29C3

Jan. 18th, 2013 06:51 pm
[personal profile] bokunenjin
Having seen videos of excellent presentations at the annual Chaos Communications Congress for years, and having been encouraged by a friend who's a regular participant, I finally got myself a plane ticket to Germany at the end of 2012 to see what it's all about. (Afterward I visited some of my Midorikai classmates in eastern Europe, so CCC wasn't the sole point of my trans-Atlantic trip.)

As someone with an ongoing interest—albeit no professional background—in computer and network security, open source stuff, and general technical geekery, I've been to various iterations of three other "hackercons": HOPE, ShmooCon, and DefCon. So my expectations come with those communities as a background.

I arrived at 29C3 around the middle of the first day, which was nigh miraculous considering that a snowstorm in the northeastern U.S. grounded three out of four legs of my journey to Hamburg. Props to my parents for spending far too long on snowy roads to get me to a functioning international airport so my flights could be rearranged relatively quickly.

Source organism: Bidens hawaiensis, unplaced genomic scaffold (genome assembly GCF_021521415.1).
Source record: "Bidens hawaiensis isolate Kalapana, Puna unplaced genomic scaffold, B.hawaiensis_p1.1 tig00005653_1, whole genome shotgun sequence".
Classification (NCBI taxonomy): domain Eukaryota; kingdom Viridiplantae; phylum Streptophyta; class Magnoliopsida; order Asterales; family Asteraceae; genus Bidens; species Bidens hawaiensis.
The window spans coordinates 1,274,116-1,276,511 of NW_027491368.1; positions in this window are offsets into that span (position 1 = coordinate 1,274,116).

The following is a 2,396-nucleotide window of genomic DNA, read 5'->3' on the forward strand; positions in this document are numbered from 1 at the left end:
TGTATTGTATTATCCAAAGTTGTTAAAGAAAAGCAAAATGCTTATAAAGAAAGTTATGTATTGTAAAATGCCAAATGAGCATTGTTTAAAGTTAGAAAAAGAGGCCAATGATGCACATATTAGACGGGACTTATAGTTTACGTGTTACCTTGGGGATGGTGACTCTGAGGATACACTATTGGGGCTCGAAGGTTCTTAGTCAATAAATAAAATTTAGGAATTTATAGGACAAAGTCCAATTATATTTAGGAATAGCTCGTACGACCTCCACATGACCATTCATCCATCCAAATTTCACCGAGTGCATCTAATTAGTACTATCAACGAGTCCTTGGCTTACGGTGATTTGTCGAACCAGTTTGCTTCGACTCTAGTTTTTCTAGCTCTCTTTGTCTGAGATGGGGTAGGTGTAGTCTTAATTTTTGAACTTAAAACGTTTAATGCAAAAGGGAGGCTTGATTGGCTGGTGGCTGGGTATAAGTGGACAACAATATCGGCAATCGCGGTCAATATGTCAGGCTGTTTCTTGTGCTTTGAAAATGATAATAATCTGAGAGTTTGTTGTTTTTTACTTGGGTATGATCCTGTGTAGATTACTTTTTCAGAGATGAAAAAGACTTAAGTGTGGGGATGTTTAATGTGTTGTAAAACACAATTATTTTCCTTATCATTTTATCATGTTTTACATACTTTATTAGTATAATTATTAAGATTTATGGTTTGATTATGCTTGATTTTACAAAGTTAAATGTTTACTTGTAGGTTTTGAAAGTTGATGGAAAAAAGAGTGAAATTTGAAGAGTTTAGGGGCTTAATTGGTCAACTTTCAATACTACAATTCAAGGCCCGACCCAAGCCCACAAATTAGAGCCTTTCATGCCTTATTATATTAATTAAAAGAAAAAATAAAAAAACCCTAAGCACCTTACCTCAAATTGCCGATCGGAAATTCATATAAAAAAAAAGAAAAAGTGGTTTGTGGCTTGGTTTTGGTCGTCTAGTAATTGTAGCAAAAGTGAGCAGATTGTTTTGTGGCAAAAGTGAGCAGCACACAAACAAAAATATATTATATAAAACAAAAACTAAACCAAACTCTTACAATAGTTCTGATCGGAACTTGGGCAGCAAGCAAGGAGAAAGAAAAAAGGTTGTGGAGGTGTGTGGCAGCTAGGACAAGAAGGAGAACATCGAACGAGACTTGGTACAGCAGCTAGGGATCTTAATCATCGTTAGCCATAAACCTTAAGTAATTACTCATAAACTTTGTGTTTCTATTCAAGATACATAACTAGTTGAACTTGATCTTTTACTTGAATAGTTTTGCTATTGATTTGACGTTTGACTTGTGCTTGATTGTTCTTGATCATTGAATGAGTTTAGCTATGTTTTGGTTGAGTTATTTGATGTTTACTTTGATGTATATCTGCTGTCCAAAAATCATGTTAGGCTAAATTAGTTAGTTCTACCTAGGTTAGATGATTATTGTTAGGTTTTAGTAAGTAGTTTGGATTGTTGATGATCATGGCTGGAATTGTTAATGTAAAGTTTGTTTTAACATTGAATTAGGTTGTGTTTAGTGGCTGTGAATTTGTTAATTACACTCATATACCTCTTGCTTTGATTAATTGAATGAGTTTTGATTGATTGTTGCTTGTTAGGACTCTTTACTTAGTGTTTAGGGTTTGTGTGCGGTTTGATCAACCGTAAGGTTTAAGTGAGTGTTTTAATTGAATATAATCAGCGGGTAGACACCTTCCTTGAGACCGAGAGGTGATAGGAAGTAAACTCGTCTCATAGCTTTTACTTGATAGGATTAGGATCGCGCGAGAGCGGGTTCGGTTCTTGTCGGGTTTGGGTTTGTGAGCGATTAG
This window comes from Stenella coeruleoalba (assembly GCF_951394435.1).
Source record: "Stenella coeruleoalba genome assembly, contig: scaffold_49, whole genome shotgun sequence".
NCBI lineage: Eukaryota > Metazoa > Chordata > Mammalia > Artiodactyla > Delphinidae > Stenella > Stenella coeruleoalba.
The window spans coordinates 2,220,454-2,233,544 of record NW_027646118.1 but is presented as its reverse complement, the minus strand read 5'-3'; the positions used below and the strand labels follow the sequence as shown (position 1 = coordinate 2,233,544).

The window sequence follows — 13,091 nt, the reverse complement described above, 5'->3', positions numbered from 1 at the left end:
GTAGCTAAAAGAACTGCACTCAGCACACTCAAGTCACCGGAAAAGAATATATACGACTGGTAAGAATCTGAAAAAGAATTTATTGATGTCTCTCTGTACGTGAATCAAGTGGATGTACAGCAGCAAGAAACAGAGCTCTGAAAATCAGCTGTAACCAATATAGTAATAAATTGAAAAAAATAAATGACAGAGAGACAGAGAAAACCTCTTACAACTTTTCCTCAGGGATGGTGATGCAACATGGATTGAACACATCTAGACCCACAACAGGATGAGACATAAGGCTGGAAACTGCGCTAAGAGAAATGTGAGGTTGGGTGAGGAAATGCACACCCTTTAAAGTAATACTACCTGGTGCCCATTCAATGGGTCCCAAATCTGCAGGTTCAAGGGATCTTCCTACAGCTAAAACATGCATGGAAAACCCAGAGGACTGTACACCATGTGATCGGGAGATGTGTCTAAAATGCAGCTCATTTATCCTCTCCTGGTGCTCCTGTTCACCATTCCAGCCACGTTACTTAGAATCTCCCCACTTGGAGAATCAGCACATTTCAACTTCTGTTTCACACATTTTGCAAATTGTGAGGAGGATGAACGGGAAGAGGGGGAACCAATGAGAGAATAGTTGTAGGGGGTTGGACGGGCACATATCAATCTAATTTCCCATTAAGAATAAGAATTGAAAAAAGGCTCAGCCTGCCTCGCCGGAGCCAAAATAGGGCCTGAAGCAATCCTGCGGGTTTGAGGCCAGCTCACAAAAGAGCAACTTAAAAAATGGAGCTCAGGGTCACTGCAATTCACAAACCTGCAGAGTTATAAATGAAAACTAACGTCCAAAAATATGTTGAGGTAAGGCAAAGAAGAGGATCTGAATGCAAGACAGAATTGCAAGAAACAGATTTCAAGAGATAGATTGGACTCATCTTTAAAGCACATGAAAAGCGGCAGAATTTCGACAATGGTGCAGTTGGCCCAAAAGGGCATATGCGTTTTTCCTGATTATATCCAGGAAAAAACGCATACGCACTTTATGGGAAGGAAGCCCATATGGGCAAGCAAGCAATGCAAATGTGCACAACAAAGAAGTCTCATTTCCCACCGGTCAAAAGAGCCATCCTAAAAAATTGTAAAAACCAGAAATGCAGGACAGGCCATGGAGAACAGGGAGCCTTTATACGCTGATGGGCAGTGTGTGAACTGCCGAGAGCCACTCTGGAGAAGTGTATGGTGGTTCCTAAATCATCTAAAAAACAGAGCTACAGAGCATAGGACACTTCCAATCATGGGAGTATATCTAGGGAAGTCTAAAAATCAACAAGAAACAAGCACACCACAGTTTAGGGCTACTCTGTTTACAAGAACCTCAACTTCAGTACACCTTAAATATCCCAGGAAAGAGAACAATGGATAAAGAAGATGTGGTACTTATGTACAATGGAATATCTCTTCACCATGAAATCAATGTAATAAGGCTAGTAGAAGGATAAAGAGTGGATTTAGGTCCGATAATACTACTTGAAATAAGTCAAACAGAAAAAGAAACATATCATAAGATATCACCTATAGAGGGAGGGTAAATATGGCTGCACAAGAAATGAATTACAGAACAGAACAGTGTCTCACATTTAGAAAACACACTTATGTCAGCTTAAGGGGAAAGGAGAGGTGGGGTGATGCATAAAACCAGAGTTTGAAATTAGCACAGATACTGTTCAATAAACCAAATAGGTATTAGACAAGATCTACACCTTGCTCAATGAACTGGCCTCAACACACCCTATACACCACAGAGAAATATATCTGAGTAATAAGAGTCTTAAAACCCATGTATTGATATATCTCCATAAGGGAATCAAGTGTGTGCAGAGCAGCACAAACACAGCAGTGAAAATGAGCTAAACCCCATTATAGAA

My first impressions of CCC were that it was larger than the American hackercons I'd been to, and that it was dominantly German-speaking. Oh yeah, and I knew no one there with the exception of the aforementioned friend who was largely too busy to hang out. So, it was a little intimidating. But I was optimistic when I heard that the conference organizers had adopted an anti-harassment policy.

29C3 Hamburg Tag 1On the first day, after rebooting my travel-worn self at my hotel, I attended Privacy and the Car of the Future: Considerations for the Connected Vehicle, Enemies of the State: What Happens When Telling the Truth about Secret US Government Power Becomes a Crime: Blowing the Whistle on Spying, Lying & Illegalities in the Digital Era, and Time is Not on Your Side: Mitigating Timing Side Channels on the Web. (Recordings from all the talks can be downloaded from the official and unofficial mirrors, but for casual viewing I recommend searching on a talk's title on youtube.) The whistleblowing talk was the most powerful one of the day, for me. I'd heard William Binney speak at HOPE last summer, but here Jesselyn Radack's and Thomas Drake's accounts of the ostracism they experienced for refusing to sanction unconstitutional government spying and power grabs were even more compelling than Binney's alone.